Asma Assad Condemns the Slaughter of Arabs

More

Walter Russell Mead notes that Asma Assad, the wife of Bashar al-Assad (and Vogue pin-up), gets very upset when Arabs get killed. But only one sort of Arab:

In January 2009, a prominent political icon took to CNN to express moral outrage over the actions of a Middle Eastern government attacking civilians. It was a moving performance, filled with pathos and righteous anger:
"The numbers continuously and consistently increase...it's not even day by day, it's hour by hour. 824 people dead. Two hours ago that number was 821...
This is the 21st century. Where in the world could this happen? Unfortunately, it is happening.
[...]
You send your children off to school knowing that they'll be safe, knowing that they're going to get a good education. Mothers in [x] don't do that. Children don't go to school because it's not safe, because -- it's just beyond belief, to be honest.
[...]
Mothers -- think about when you put your children to bed at night. This is something I think on a daily basis. You put your children to bed at night and you expect to see them in the morning. That's a luxury that people in [x] just do not have.

So what would it have been like for you having -- living under those circumstances? That is something that we just cannot survive and wait for it to stop.

She was, of course, talking about Palestinians. About the slaughter of her own people by her husband, she is silent she is supportive.

Presented by

Jeffrey Goldberg is a national correspondent for The Atlantic and a recipient of the National Magazine Award for Reporting. He is the author of Prisoners: A Story of Friendship and Terror. More

Before joining The Atlantic in 2007, Goldberg was a Middle East correspondent, and the Washington correspondent, for The New Yorker. He was previouslly a correspondent for The New York Times Magazine and New York magazine. He has also written for the Jewish Daily Forward and was a columnist for The Jerusalem Post.

Goldberg's book Prisoners was hailed as one of the best books of 2006 by the Los Angeles Times, The New York Times, The Washington Post, Slate, The Progressive, Washingtonian magazine, and Playboy. He received the 2003 National Magazine Award for Reporting for his coverage of Islamic terrorism and the 2005 Anti-Defamation League Daniel Pearl Prize. He is also the winner of the International Consortium of Investigative Journalists prize for best international investigative journalist; the Overseas Press Club award for best human-rights reporting; and the Abraham Cahan Prize in Journalism.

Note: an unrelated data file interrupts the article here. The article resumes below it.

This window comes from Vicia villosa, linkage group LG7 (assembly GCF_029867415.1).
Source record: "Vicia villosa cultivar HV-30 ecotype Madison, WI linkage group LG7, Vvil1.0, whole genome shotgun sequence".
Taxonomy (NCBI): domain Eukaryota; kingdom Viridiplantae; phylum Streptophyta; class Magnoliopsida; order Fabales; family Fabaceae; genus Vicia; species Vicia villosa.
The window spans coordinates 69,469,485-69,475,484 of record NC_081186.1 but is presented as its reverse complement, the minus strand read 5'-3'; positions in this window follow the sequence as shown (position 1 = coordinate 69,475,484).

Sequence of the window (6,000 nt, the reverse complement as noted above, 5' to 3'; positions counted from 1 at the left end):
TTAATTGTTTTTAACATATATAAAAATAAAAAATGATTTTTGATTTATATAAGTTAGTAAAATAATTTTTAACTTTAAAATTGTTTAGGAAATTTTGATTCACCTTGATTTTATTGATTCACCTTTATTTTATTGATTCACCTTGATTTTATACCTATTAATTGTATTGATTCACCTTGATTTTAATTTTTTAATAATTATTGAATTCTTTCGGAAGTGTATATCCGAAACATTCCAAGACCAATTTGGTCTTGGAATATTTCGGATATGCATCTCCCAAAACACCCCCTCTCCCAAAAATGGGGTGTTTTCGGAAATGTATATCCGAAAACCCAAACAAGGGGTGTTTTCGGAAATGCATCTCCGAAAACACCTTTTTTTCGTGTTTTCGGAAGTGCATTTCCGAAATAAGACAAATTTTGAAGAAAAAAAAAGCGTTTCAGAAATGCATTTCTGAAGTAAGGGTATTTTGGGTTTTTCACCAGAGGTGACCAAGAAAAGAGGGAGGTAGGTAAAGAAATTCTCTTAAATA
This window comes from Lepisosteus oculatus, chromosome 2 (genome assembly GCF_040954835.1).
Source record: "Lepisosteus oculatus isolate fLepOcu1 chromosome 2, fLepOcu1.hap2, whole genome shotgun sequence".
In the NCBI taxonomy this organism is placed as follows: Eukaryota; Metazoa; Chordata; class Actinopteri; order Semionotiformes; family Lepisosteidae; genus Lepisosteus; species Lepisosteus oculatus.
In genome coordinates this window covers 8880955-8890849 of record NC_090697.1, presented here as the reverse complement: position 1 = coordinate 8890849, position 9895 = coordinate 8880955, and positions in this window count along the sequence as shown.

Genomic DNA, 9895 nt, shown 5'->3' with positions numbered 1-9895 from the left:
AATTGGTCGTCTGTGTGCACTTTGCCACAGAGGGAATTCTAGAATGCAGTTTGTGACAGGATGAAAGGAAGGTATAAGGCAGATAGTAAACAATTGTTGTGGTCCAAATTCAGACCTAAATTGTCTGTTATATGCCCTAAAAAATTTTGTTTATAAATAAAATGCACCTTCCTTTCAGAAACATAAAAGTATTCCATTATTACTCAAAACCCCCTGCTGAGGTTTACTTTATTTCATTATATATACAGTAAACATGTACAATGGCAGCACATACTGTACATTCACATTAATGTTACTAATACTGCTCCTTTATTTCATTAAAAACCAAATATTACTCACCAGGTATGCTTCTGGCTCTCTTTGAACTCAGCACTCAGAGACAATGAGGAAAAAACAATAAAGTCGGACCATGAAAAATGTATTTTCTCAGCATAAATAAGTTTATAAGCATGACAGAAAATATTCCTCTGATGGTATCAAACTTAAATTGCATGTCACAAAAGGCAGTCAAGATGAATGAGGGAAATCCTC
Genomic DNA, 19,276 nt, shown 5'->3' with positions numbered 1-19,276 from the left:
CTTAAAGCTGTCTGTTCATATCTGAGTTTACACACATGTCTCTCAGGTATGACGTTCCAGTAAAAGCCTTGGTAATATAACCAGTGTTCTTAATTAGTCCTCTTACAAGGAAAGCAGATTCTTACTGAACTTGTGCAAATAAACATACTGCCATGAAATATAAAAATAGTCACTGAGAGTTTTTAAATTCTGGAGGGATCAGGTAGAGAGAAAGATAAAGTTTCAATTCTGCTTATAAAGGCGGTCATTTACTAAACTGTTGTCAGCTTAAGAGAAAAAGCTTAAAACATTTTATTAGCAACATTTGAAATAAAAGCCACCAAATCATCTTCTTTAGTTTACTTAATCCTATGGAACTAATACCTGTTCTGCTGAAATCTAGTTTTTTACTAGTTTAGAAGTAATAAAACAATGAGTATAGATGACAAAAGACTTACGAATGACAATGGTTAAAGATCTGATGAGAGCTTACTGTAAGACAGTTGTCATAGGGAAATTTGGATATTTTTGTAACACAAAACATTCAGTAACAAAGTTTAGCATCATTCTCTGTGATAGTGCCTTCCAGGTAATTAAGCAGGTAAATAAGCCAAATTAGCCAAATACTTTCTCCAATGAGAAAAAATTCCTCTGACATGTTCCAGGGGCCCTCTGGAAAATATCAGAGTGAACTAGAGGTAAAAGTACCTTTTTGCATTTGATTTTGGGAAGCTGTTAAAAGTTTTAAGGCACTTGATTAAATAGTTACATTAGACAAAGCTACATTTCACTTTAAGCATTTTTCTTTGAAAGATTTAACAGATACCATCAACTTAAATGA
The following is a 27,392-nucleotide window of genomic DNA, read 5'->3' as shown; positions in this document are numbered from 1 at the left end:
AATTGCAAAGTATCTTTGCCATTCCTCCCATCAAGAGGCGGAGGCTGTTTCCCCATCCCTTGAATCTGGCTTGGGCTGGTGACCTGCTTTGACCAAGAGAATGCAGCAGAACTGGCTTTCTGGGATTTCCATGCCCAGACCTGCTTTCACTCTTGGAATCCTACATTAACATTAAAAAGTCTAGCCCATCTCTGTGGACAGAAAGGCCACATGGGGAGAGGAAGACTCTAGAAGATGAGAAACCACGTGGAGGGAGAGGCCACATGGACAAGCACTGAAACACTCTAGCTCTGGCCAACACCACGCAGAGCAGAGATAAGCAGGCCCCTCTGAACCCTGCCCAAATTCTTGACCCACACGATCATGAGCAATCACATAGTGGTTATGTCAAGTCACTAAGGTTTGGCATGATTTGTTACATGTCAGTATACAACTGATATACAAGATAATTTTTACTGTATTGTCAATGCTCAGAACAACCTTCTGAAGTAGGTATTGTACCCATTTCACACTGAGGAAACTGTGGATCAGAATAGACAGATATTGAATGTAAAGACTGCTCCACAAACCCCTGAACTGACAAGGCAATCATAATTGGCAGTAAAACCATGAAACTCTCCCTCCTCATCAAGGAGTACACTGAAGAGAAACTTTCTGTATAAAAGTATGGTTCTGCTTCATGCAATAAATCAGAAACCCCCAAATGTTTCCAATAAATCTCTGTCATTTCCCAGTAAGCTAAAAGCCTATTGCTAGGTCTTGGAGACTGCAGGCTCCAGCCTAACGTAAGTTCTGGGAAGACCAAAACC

In 2001, Goldberg was appointed the Syrkin Fellow in Letters of the Jerusalem Foundation, and in 2002 he became a public-policy scholar at the Woodrow Wilson International Center for Scholars in Washington, D.C.

Get Today's Top Stories in Your Inbox (preview)

A Technicolor Time-Lapse of Alaska's Northern Lights

The beauty of aurora borealis, as seen from America's last frontier


Video

What Do You Wish You Learned in College?

Ivy League academics reveal their undergrad regrets

Video

Famous Movies, Reimagined

From Apocalypse Now to The Lord of the Rings, this clever video puts a new spin on Hollywood's greatest hits.

Video

What Is a City?

Cities are like nothing else on Earth.

Video

CrossFit Versus Yoga: Choose a Side

How a workout becomes a social identity

Video

In Online Dating, Everyone's a Little Bit Racist

The co-founder of OKCupid shares findings from his analysis of millions of users' data.

Writers

Up
Down

More in Global

From This Author

Just In